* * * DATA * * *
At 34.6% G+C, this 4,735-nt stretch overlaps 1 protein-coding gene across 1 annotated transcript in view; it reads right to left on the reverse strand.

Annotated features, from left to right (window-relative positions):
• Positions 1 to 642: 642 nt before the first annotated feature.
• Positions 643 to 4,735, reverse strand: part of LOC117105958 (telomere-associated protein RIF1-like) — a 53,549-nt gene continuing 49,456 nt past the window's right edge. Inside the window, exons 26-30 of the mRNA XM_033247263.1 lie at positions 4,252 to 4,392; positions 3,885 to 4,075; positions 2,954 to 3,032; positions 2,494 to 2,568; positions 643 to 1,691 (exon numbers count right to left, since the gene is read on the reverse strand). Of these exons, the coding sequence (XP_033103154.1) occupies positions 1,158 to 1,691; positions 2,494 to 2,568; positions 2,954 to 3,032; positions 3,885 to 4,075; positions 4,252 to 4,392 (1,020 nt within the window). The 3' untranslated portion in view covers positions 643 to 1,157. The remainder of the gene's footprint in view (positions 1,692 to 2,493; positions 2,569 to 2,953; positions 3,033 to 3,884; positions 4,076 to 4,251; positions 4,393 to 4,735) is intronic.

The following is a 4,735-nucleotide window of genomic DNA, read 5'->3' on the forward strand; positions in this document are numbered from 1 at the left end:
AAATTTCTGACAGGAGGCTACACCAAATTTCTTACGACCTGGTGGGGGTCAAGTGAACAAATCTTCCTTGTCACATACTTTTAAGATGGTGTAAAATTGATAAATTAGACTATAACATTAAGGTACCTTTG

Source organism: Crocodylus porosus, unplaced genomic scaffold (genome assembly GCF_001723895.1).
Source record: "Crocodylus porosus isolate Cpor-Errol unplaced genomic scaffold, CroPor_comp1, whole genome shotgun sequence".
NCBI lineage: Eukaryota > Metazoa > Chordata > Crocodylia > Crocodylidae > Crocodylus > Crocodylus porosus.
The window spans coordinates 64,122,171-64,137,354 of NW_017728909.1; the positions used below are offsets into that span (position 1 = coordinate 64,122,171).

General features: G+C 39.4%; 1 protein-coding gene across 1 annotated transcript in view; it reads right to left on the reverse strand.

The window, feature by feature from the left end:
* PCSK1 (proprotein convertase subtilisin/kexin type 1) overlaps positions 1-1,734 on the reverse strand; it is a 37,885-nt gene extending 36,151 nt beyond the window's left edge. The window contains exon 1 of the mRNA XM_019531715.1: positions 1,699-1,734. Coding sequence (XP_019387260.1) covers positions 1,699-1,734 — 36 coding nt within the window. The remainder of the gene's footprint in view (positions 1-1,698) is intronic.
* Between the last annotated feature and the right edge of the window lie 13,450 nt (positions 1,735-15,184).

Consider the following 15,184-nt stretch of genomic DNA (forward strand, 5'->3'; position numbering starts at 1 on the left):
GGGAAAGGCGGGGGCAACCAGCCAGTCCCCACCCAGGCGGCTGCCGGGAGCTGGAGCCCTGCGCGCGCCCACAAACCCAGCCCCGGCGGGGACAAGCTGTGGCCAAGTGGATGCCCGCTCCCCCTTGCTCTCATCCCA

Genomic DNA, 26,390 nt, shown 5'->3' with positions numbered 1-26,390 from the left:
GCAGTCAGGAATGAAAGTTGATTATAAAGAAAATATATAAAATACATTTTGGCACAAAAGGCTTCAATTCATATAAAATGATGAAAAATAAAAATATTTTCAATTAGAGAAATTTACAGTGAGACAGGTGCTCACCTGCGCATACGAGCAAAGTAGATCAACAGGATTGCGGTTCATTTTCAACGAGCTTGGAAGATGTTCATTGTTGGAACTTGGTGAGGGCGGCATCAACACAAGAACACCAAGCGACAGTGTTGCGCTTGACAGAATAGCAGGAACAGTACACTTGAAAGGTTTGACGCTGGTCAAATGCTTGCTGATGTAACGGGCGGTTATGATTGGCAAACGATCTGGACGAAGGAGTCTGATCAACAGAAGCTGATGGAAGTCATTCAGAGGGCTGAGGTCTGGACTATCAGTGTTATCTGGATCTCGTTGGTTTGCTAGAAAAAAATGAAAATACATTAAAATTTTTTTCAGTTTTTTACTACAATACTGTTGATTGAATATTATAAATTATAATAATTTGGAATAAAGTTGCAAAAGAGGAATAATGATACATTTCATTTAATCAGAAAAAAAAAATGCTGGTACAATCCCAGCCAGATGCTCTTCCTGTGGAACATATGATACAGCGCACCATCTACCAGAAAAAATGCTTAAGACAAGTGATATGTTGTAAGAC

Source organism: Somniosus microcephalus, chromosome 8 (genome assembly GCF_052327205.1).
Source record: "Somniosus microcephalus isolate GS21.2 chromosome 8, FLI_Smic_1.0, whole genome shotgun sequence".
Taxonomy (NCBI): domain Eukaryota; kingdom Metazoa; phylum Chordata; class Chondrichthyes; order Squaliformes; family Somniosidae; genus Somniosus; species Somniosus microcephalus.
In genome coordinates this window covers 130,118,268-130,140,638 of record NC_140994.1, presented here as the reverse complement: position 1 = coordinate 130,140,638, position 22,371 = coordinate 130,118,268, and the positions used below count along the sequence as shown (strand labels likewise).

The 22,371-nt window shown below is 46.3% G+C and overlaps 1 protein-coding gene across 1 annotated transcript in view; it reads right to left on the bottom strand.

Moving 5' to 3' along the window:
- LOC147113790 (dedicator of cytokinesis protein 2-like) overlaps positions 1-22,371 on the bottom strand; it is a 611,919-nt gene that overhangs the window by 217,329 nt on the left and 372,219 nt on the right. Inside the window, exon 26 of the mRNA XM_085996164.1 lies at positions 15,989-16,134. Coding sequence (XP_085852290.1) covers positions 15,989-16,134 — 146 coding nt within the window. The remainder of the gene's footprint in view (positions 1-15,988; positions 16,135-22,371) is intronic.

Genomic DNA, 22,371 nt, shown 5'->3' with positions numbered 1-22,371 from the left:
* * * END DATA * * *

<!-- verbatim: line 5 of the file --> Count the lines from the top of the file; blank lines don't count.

The following is a 4,735-nucleotide window of genomic DNA, read 5'->3' on the forward strand; positions in this document are numbered from 1 at the left end: